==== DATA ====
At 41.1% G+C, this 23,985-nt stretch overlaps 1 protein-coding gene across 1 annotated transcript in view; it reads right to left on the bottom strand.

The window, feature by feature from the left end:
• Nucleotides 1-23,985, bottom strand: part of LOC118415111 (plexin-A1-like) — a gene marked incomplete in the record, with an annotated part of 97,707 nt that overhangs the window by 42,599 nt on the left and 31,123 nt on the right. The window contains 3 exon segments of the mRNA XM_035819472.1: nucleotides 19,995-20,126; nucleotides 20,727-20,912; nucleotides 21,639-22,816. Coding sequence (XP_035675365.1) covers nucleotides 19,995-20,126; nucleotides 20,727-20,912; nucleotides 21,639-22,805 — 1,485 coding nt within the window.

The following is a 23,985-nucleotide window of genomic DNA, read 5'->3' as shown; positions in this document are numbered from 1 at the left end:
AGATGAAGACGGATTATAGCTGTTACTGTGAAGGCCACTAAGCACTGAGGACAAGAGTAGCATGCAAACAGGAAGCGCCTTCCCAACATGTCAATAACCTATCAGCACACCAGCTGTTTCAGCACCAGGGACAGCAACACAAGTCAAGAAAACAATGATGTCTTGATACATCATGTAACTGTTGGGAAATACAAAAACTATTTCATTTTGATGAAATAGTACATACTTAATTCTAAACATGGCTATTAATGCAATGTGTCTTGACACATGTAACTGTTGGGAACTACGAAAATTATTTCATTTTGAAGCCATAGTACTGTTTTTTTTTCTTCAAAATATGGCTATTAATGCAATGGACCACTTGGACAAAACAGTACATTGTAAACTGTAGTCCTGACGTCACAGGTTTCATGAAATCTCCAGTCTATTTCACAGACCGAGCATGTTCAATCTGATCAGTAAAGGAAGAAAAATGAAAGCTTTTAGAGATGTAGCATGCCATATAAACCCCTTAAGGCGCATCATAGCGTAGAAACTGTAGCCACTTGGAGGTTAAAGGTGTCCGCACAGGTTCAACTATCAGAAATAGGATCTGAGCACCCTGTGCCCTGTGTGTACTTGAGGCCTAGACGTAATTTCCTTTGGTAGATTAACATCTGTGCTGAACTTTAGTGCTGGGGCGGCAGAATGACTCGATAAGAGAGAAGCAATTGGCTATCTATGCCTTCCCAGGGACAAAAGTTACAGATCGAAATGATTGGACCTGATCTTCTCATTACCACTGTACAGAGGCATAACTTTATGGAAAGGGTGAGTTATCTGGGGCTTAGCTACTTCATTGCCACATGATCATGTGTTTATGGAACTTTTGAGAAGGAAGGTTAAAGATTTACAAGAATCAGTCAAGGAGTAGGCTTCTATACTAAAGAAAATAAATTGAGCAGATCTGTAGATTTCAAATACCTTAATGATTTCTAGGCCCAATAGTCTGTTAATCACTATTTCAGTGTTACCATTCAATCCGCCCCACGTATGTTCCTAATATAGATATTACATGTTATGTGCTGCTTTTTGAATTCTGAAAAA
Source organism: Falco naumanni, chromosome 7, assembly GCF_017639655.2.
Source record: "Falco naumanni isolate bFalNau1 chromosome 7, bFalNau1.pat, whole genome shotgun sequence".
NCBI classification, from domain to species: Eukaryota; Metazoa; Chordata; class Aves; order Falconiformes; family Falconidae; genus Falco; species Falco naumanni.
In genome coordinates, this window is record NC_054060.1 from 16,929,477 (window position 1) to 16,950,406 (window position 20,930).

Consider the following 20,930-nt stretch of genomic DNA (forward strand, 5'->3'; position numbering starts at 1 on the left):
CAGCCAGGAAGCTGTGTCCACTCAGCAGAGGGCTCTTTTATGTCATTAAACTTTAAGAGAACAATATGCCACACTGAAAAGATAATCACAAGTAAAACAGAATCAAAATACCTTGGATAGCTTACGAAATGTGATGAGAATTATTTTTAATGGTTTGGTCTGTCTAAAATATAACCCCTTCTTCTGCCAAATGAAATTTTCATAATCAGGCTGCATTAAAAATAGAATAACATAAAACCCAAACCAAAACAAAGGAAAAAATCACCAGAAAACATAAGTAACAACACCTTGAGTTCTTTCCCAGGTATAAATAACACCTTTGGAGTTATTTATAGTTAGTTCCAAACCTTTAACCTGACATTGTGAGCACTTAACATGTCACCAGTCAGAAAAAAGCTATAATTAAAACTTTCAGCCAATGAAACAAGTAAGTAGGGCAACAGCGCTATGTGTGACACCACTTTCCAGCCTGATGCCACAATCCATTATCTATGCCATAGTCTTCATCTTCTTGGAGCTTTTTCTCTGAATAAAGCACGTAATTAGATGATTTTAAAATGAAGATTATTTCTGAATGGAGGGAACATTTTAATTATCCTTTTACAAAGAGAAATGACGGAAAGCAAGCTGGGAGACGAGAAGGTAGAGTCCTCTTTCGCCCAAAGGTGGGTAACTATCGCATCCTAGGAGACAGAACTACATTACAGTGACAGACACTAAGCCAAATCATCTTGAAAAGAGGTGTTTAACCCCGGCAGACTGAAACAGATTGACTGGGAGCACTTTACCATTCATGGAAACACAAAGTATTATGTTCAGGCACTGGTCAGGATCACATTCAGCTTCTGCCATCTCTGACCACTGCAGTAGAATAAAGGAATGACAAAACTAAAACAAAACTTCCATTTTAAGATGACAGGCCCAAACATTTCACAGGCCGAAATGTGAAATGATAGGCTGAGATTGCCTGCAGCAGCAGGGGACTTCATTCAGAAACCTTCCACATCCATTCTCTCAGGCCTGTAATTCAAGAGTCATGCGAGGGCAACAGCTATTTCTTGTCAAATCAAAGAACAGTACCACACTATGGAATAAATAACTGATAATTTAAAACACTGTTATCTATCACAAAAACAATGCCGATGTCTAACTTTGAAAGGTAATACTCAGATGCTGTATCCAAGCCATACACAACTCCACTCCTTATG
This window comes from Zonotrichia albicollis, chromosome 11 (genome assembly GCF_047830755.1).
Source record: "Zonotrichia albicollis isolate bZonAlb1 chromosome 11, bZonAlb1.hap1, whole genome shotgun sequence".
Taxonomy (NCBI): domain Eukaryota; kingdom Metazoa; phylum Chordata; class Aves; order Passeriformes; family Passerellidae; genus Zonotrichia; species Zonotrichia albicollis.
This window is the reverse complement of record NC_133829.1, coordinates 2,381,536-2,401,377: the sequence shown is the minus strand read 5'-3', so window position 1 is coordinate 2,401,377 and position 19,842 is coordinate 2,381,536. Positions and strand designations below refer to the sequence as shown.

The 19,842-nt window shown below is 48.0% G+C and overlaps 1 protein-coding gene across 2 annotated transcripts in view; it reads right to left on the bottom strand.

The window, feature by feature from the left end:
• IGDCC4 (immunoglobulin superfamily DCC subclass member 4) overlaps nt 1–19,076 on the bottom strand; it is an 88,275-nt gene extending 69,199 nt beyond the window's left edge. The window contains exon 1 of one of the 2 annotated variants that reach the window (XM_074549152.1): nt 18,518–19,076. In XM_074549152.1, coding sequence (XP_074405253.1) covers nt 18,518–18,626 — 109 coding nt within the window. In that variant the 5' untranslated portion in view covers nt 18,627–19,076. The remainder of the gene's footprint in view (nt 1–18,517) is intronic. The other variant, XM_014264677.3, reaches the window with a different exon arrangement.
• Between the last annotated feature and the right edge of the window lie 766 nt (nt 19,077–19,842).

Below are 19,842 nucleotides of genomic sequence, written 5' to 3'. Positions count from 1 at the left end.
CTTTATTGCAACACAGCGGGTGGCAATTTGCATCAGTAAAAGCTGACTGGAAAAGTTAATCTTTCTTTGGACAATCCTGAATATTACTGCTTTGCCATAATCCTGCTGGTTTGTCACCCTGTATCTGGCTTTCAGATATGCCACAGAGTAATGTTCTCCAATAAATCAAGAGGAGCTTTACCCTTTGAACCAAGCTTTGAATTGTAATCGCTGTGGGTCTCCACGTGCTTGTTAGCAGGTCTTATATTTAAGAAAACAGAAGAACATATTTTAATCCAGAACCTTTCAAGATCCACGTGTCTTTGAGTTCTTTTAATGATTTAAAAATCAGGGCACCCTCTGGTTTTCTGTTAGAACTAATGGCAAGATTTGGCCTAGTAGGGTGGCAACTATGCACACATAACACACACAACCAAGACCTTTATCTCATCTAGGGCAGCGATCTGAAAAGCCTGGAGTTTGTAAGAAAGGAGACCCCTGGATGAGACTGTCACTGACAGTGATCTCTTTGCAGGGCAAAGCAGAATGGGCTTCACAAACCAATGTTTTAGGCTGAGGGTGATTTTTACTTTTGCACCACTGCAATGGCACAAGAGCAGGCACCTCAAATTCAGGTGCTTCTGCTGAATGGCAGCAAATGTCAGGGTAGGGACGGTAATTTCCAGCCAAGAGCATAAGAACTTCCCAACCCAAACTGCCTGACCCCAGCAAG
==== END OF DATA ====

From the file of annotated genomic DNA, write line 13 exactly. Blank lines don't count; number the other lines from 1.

Source record: "Zonotrichia albicollis isolate bZonAlb1 chromosome 11, bZonAlb1.hap1, whole genome shotgun sequence".